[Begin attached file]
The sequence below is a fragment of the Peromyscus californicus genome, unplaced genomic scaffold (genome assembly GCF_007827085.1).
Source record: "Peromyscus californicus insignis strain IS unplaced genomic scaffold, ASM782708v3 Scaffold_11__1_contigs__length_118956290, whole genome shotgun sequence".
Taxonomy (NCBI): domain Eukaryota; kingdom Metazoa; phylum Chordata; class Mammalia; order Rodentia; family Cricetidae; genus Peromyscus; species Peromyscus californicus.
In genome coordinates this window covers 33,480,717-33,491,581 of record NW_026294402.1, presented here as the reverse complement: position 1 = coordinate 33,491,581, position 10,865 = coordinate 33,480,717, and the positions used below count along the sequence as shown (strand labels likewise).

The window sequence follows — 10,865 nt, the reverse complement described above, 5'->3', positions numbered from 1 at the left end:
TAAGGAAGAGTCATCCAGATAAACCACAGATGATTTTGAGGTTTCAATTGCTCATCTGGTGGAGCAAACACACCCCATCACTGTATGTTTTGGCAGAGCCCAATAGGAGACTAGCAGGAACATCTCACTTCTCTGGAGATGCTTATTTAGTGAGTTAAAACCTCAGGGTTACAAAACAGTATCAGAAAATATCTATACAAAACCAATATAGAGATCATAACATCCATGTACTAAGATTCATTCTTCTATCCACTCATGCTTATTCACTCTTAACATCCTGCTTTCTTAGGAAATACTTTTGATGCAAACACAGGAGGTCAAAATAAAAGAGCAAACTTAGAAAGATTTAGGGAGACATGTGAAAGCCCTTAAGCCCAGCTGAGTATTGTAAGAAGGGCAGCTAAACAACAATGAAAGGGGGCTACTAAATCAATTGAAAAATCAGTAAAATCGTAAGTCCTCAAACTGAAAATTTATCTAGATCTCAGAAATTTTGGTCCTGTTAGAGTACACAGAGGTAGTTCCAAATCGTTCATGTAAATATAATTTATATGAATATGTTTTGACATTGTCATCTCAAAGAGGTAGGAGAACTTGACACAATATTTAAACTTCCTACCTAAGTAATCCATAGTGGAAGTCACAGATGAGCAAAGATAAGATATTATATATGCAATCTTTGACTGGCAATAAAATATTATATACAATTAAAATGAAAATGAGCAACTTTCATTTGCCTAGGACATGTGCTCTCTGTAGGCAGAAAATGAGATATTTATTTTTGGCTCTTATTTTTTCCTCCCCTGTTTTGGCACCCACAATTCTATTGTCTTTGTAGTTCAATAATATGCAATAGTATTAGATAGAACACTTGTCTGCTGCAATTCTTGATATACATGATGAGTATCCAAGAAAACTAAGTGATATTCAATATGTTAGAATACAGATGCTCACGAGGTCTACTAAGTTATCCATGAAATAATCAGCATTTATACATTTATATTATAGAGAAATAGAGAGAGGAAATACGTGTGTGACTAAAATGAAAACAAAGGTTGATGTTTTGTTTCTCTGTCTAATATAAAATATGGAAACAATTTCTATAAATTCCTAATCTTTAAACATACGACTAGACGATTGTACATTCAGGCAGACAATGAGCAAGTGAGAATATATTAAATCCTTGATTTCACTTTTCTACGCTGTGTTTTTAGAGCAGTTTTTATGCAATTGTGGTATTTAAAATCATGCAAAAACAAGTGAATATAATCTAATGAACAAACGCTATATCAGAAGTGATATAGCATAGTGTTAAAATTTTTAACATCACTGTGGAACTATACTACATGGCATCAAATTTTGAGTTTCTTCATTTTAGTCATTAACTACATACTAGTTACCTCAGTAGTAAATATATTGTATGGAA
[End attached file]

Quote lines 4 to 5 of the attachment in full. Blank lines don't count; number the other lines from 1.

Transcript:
In genome coordinates this window covers 33,480,717-33,491,581 of record NW_026294402.1, presented here as the reverse complement: position 1 = coordinate 33,491,581, position 10,865 = coordinate 33,480,717, and the positions used below count along the sequence as shown (strand labels likewise).

The window sequence follows — 10,865 nt, the reverse complement described above, 5'->3', positions numbered from 1 at the left end: